02:21 GMT25 February 2021
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    Earlier this week, Ethiopian investigators released an interim report on the deadly 10 March 2019 crash of an Ethiopian Airlines Boeing 737 MAX 8, confirming that a faulty sensor reading and the automatic activation of an anti-stall system were the main reasons for the crash, adding that Boeing had failed to provide sufficient training to pilots.

    On the one year anniversary of the 10 March Boeing 737 MAX 8 crash in Ethiopia, CNN reported that the American aviation super-giant Boeing may face a significant increase in the price tag associated with the fallout from the disaster.

    Reporting to its investors in January, Boeing estimated that its losses in connection to the problematic 737 Max would amount to some $8.2 billion in compensations to the company's airline customers and additional $6.3 billion in increased costs to build the aircraft.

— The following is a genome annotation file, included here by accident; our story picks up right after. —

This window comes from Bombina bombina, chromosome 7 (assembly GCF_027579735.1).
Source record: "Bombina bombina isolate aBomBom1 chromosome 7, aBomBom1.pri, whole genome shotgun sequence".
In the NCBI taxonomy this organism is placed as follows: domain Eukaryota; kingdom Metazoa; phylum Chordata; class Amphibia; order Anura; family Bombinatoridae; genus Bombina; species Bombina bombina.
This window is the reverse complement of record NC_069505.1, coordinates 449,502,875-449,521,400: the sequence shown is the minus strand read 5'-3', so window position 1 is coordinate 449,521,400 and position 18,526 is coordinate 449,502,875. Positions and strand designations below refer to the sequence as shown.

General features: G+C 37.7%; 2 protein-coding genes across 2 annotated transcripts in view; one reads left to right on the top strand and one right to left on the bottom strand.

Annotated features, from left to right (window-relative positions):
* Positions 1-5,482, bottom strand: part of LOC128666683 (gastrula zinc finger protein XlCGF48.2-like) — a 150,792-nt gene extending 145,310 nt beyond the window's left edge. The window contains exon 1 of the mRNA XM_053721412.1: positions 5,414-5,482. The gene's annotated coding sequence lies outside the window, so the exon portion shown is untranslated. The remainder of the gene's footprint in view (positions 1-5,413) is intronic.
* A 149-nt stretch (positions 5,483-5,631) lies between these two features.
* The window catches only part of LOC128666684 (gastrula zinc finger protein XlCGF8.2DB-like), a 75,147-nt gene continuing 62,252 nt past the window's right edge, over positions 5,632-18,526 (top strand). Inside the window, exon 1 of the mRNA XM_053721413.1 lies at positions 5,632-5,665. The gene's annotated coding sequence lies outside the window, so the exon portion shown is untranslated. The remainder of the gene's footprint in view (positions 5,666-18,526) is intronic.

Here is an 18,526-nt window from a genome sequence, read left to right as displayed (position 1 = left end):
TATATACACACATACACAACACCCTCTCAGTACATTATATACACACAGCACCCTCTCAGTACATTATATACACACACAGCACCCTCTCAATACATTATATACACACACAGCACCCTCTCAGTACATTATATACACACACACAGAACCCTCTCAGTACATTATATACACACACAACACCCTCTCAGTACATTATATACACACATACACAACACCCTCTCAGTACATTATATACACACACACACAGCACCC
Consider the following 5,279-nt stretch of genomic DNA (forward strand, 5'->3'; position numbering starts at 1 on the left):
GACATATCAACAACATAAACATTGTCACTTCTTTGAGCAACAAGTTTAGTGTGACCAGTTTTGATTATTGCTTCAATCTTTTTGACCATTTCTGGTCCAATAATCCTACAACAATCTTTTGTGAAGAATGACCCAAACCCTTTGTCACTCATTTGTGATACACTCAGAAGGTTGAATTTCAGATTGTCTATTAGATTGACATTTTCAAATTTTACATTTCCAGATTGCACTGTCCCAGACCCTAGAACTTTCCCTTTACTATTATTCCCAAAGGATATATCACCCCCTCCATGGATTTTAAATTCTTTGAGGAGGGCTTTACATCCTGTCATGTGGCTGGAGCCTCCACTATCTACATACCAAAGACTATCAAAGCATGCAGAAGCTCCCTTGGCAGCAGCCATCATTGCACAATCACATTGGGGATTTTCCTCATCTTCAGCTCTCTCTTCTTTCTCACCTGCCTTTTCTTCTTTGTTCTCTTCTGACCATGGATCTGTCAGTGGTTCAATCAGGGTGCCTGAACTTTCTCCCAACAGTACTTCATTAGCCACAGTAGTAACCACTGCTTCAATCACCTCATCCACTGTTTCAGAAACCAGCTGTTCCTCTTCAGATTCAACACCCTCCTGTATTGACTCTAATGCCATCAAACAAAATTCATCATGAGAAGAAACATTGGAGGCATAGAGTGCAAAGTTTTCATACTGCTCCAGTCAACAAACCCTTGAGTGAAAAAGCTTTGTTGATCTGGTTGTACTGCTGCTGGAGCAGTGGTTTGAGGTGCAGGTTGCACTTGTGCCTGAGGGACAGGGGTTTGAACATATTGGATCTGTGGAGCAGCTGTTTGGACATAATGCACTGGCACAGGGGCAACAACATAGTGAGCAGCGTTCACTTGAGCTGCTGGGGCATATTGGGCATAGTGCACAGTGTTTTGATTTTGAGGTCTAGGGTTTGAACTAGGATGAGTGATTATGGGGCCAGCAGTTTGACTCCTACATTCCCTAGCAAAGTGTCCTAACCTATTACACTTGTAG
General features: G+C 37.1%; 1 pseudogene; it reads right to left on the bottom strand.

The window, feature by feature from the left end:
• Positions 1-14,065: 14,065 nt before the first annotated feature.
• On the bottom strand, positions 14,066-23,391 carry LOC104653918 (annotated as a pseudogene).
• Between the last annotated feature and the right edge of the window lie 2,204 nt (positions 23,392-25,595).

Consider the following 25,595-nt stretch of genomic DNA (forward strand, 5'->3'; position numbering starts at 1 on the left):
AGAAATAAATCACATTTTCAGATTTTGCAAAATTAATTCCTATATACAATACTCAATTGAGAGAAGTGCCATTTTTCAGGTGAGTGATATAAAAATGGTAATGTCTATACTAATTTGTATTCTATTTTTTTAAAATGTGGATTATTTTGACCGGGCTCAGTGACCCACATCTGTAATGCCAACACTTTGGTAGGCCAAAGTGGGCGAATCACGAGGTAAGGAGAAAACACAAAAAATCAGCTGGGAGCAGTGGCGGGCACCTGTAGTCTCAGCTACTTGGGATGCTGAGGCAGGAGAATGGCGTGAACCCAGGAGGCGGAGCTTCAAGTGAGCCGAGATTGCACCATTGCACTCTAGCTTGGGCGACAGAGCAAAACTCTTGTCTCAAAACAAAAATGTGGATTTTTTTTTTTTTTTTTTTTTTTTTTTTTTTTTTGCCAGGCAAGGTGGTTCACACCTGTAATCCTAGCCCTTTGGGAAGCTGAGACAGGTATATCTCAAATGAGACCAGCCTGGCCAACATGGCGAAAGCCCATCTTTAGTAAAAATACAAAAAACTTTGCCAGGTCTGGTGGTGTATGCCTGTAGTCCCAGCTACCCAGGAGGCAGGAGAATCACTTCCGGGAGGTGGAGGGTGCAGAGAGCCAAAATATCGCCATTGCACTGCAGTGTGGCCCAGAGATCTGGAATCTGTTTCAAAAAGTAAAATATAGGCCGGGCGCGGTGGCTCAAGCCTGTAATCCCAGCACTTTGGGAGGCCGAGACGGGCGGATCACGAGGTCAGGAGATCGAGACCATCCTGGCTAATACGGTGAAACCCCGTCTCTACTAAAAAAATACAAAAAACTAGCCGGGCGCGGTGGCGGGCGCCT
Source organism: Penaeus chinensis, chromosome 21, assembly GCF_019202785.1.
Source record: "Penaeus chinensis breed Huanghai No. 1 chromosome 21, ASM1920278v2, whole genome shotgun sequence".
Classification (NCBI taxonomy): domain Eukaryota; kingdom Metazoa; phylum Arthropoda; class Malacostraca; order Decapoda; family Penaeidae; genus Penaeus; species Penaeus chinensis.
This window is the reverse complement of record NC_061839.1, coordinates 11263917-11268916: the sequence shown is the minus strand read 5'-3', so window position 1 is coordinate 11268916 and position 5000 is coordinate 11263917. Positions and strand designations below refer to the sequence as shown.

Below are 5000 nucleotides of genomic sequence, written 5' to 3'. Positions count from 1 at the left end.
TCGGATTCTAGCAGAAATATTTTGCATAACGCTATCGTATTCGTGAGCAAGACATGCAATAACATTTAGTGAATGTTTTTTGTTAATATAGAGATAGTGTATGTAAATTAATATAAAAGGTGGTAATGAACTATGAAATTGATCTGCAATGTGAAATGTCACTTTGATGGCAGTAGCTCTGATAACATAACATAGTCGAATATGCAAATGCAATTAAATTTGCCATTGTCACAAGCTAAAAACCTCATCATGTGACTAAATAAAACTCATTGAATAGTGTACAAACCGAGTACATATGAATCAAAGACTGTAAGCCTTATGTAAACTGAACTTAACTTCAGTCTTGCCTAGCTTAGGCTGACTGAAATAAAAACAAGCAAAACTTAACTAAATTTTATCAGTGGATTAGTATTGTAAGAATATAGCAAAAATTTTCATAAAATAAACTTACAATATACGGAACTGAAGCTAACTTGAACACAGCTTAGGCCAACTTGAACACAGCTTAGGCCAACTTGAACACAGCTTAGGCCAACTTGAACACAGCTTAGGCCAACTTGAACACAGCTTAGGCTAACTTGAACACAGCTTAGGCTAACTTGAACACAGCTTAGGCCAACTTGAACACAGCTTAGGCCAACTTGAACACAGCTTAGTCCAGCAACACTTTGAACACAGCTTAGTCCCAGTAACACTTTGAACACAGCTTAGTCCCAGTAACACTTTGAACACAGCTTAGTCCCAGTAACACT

Later on, Boeing said that it would increase its spending to build the jets by $4 billion. At the same time, the company has set up a $100 billion fund to compensate to the families of crash victims, though the expenses may increase due to legal fees.

    A Nairobi-bound Boeing 737 MAX 8 crashed on 10 March 2019 outside Addis Ababa, Ethiopia, six minutes after takeoff. The crash killed all 157 people on board, and prompted airlines around the world to halt all 737 MAX 8 flights until further notice.

    The 10 March accident followed the 29 October 2018 crash of a Lion Air 737 MaxBoeing 737 MAX 8 into the Java Sea, just minutes after takeoff from the Indonesian capital of Jakarta. All 189 passengers and crew on board were killed in that incident.

    Following the crashes, the 737 MAX was grounded, for 18 months as of yet, as the company is seeking recertification from the US Federal Aviation Administration (FAA).

    crash, 737 MAX-8, compensation, 737 Max, Boeing, U.S
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